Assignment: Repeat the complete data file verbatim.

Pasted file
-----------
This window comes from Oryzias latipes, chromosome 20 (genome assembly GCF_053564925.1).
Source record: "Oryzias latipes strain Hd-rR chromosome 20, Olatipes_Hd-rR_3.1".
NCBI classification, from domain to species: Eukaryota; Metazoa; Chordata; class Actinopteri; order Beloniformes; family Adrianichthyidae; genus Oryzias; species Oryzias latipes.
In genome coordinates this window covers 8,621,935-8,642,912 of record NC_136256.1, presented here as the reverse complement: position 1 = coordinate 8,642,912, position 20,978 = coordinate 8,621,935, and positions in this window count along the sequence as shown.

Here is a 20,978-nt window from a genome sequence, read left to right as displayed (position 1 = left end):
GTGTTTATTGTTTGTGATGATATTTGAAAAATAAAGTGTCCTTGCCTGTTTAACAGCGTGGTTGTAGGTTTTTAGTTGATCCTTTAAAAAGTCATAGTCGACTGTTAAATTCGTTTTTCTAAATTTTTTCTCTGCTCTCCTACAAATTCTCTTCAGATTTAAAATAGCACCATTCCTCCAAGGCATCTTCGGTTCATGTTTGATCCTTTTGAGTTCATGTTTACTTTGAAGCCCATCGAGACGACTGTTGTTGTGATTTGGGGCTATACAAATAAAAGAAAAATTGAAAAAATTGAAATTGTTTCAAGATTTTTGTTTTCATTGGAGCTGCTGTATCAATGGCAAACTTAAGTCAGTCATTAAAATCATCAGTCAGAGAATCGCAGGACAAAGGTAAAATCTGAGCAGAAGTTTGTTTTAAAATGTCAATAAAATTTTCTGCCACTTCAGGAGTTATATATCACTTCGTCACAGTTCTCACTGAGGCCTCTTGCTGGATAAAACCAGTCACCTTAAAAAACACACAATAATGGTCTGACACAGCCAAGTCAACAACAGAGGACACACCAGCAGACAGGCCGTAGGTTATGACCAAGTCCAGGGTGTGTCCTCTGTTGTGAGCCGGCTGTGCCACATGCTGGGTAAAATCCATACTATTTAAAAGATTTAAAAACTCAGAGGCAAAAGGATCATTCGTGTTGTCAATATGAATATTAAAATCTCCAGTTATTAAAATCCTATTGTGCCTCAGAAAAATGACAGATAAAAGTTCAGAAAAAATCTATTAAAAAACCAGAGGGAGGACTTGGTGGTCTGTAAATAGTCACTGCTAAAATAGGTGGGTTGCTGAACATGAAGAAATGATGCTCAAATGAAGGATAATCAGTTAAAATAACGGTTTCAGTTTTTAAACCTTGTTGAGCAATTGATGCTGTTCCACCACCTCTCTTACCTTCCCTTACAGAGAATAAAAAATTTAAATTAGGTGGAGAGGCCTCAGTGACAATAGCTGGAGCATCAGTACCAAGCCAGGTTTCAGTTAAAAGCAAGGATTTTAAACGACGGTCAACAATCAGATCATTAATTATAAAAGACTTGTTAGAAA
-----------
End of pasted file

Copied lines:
This window comes from Oryzias latipes, chromosome 20 (genome assembly GCF_053564925.1).
Source record: "Oryzias latipes strain Hd-rR chromosome 20, Olatipes_Hd-rR_3.1".
NCBI classification, from domain to species: Eukaryota; Metazoa; Chordata; class Actinopteri; order Beloniformes; family Adrianichthyidae; genus Oryzias; species Oryzias latipes.
In genome coordinates this window covers 8,621,935-8,642,912 of record NC_136256.1, presented here as the reverse complement: position 1 = coordinate 8,642,912, position 20,978 = coordinate 8,621,935, and positions in this window count along the sequence as shown.

Here is a 20,978-nt window from a genome sequence, read left to right as displayed (position 1 = left end):
GTGTTTATTGTTTGTGATGATATTTGAAAAATAAAGTGTCCTTGCCTGTTTAACAGCGTGGTTGTAGGTTTTTAGTTGATCCTTTAAAAAGTCATAGTCGACTGTTAAATTCGTTTTTCTAAATTTTTTCTCTGCTCTCCTACAAATTCTCTTCAGATTTAAAATAGCACCATTCCTCCAAGGCATCTTCGGTTCATGTTTGATCCTTTTGAGTTCATGTTTACTTTGAAGCCCATCGAGACGACTGTTGTTGTGATTTGGGGCTATACAAATAAAAGAAAAATTGAAAAAATTGAAATTGTTTCAAGATTTTTGTTTTCATTGGAGCTGCTGTATCAATGGCAAACTTAAGTCAGTCATTAAAATCATCAGTCAGAGAATCGCAGGACAAAGGTAAAATCTGAGCAGAAGTTTGTTTTAAAATGTCAATAAAATTTTCTGCCACTTCAGGAGTTATATATCACTTCGTCACAGTTCTCACTGAGGCCTCTTGCTGGATAAAACCAGTCACCTTAAAAAACACACAATAATGGTCTGACACAGCCAAGTCAACAACAGAGGACACACCAGCAGACAGGCCGTAGGTTATGACCAAGTCCAGGGTGTGTCCTCTGTTGTGAGCCGGCTGTGCCACATGCTGGGTAAAATCCATACTATTTAAAAGATTTAAAAACTCAGAGGCAAAAGGATCATTCGTGTTGTCAATATGAATATTAAAATCTCCAGTTATTAAAATCCTATTGTGCCTCAGAAAAATGACAGATAAAAGTTCAGAAAAAATCTATTAAAAAACCAGAGGGAGGACTTGGTGGTCTGTAAATAGTCACTGCTAAAATAGGTGGGTTGCTGAACATGAAGAAATGATGCTCAAATGAAGGATAATCAGTTAAAATAACGGTTTCAGTTTTTAAACCTTGTTGAGCAATTGATGCTGTTCCACCACCTCTCTTACCTTCCCTTACAGAGAATAAAAAATTTAAATTAGGTGGAGAGGCCTCAGTGACAATAGCTGGAGCATCAGTACCAAGCCAGGTTTCAGTTAAAAGCAAGGATTTTAAACGACGGTCAACAATCAGATCATTAATTATAAAAGACTTGTTAGAAA